Residents have many more problems with the proposal. Brad Dillen points out that the construction process could take upwards of twenty months, and securing the site during construction would mean that no one could use the path- not hikers or boaters, for almost two years. As a homeowner on a nearby street which would be cut off during this time, Dillen worries what would happen if there was a fire at his or nearby houses, and equipment could not get through. An expert in large scale construction projects, Dillen says the site is simply too small and inconvenient to do the job safely without having a huge permanent impact on the neighbouring park- “Where will you store the equipment overnight?” he asks about the compact site.

Also, the site’s elevation, next to the ocean, is low, which means the wells holding the effluent cannot be submerged in the ground, which increases the risk of noise pollution. While the main Courtenay pump station has three 200 HP motors, it is estimated that the Croteau pump station will require three motors of 350 to 475HP each.

For the residents of Croteau, there are serious issues of governance and process. It is some kind of paradox that the Regional District operates sewerage services for the City of Courtney and Town of Comox, and the military base. Somehow, though, there is no representation on the sewage commission for any of the residents of the Regional District, including Area B, where the proposed pumping station and the treatment plant is located. Residents feel that sewage commissioners have acted solely on behalf of their own constituencies in Courtenay and especially Comox, ignoring their concerns.

So- yes- the residents of Croteau do not want a sewage pumping station in their back yard.

Instead, they offer an analysis which points to other possible solutions that are no longer on the table, and perhaps should be.

Brad Dillen, Anne Gardner, David Battle and Lorraine Aitken are residents of Croteau who have studied the situation, and think they have a better solution than building a pump station in their neighbourhood.

The Croteau pump station will tie in to the existing shoreline force main from the Courtenay pump station- that is its job- but what if that route has to change?

We as a society are becoming more serious about environmental protection, about preserving aquaculture, respecting First Nations’ history. The fact that our main sewage line goes along the foreshore of our busy estuary may become less acceptable.

The current plan is that the main pump and shoreline pipe will be replaced in ten to fifteen years. Will that be possible?

If not, then the Croteau station would be useless, and a waste of money. Ann Gardiner and others say- examine this question now- see if the foreshore is still acceptable, and if not, find another option.

The Courtenay pump station right now is working at or beyond capacity. At certain times of the year, during heavy floods, it has almost failed. The shutdown of our primary sewage pump station is not a pleasant prospect. Also, it seems that one of the reasons Courtenay may be delaying the issuance of building permits is because of the sewage pumping station. Why is upgrading the Courteny pump station not being discussed?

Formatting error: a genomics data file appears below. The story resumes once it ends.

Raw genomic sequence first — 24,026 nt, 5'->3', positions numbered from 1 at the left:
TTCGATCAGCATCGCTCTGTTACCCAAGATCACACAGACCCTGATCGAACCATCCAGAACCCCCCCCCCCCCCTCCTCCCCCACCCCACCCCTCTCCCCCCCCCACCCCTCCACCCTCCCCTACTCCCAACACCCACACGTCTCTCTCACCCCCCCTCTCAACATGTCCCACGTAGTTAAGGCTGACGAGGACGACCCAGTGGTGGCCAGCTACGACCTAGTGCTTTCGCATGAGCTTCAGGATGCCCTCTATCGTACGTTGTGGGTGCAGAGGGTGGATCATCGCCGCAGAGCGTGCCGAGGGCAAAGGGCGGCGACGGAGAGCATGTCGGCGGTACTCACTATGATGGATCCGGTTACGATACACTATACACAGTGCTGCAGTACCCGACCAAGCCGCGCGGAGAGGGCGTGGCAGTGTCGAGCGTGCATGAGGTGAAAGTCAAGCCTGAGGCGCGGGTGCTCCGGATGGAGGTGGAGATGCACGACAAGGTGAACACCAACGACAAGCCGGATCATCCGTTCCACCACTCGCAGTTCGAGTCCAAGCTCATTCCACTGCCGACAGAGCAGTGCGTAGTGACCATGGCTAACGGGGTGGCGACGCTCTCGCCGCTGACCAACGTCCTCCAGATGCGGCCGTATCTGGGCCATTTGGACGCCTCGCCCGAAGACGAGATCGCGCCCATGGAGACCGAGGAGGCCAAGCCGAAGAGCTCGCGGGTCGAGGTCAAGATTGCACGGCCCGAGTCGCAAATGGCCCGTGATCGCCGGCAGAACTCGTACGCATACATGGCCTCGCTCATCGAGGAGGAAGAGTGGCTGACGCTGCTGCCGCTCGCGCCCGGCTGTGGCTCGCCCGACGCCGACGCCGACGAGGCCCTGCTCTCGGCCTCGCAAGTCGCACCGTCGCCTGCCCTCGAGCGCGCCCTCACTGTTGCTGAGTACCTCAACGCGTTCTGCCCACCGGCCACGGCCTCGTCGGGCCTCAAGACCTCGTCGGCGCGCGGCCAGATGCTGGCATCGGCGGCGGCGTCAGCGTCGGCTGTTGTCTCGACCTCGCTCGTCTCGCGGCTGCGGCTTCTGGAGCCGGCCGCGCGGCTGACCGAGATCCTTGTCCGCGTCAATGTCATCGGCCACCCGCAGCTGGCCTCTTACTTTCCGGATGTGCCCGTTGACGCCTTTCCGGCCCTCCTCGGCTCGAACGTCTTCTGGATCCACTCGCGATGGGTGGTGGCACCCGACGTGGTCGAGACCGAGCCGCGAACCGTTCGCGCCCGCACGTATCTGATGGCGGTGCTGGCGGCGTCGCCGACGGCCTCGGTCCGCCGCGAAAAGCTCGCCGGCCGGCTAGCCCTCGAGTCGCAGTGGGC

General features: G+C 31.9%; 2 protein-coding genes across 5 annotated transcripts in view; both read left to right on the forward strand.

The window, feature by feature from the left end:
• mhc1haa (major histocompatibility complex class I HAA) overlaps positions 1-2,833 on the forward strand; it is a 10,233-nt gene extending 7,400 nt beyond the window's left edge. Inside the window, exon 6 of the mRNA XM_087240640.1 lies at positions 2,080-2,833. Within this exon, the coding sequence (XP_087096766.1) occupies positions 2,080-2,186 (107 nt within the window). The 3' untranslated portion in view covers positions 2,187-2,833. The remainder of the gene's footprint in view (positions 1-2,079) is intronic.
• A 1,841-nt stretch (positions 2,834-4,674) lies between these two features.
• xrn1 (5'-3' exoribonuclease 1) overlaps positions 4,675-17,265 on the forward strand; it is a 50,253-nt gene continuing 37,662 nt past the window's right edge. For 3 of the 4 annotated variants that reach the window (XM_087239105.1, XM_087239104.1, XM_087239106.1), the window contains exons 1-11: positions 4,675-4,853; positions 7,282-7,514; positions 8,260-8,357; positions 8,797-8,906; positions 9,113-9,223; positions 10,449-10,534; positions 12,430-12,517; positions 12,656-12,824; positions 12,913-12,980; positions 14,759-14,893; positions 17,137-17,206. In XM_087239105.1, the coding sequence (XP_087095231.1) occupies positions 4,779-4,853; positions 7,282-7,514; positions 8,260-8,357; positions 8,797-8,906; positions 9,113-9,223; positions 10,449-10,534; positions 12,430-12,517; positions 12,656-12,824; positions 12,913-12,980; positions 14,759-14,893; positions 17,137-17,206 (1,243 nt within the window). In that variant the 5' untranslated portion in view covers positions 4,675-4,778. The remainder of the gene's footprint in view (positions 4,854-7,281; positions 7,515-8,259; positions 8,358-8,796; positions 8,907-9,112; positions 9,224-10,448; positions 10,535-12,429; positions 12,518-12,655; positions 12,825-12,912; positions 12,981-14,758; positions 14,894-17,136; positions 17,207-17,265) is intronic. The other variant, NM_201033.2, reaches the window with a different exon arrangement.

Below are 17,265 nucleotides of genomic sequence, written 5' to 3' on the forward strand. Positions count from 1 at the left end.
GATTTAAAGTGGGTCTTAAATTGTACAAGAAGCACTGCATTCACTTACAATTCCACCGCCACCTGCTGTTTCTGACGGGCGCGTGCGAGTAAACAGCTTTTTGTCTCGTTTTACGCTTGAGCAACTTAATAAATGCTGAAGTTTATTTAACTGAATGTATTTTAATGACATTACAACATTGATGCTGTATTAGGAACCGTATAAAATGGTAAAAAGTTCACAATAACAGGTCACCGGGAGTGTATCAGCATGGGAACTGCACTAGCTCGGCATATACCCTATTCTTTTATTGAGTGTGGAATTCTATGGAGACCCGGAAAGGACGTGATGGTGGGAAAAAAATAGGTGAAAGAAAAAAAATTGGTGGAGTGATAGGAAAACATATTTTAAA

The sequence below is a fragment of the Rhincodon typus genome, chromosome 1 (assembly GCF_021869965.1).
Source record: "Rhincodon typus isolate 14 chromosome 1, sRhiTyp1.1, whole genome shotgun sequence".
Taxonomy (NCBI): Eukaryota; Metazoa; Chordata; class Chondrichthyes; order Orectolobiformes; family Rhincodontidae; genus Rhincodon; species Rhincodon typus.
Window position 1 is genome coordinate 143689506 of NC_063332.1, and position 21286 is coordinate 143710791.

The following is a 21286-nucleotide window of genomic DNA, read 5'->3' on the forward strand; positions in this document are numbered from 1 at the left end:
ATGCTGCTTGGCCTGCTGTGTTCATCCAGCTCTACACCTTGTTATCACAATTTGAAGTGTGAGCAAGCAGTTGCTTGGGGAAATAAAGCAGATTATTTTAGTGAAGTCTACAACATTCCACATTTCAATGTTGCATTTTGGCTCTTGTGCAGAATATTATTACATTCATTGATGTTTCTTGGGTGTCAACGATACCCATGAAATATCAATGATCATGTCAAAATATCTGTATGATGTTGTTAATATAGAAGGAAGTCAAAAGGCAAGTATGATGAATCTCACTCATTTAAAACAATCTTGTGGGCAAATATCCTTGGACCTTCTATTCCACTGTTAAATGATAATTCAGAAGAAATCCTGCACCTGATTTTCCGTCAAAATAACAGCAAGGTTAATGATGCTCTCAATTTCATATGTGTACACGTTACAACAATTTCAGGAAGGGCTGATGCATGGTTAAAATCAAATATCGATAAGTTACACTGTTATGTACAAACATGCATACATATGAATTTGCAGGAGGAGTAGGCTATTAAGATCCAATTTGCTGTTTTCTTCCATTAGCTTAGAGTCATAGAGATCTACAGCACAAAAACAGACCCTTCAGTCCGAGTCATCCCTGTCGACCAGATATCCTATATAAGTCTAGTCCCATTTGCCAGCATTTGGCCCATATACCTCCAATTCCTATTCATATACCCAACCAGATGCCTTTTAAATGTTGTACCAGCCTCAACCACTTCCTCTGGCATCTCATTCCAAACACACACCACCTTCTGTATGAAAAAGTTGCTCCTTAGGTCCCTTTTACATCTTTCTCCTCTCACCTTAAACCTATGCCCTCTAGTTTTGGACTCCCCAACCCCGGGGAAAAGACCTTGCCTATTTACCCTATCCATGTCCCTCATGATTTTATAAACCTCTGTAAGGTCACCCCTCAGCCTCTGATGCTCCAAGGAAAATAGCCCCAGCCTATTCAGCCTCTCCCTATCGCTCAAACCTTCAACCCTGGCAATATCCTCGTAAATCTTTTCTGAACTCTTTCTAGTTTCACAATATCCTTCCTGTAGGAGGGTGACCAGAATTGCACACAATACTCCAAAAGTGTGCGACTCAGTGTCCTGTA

The Courtenay pump upgrade was one of the options considered by the recent advisory committee. In fact it came out as the preferred choice. Among other advantages, it is already zoned industrial. Upgrading the Courtenay station would mean there would not have to be any new pump station, which would save construction costs, as well as around $60,000 a year in overhead.

The difficulty is that it would also require replacing the foreshore pipeline, to cope with the increased pressure. With a decade and more of service left, there is a reluctance to replace these utilities.

But let’s look at the money.

Marc Rutten, the Regional District’s General Manager of Engineering, said in a letter to David Battle that to upgrade the Courtenay station and build a forcemain from it overland to the treatment facility, would cost $11.3 million more than to just build the new pump station, with its overland connection, which would cost around eleven million. This high initial price is what sours the deal.

Brad Dillen agrees with the estimate, but points out that the cost to wait, and replace the Courtenay pump station, and forcemain in 2028 will be nineteen million dollars. Add that to the eleven million for the new pump station and forcemain, and you get a combined price of around thirty million dollars. Compare that with the agreed price of replacing them today, at twenty-two million dollars, and there is a saving to the taxpayer of eight million. That, and you get a brand new overland route, unquestionably preferable to the existing foreshore.

Hmm- less money, and safer. Is this not worth considering?

In a 2011 Sewage Master Plan, six routes were examined, including five over land, and the current one along the foreshore. Consultants looked at economic, environmental and social factors. Mark Rutten says that the overland routes had too many installation challenges- too expensive to rip up existing roadways- in general, it would be a “major expensive headache”. So, the choice was made to not upgrade the Courtenay pump station, and keep the existing shoreline route.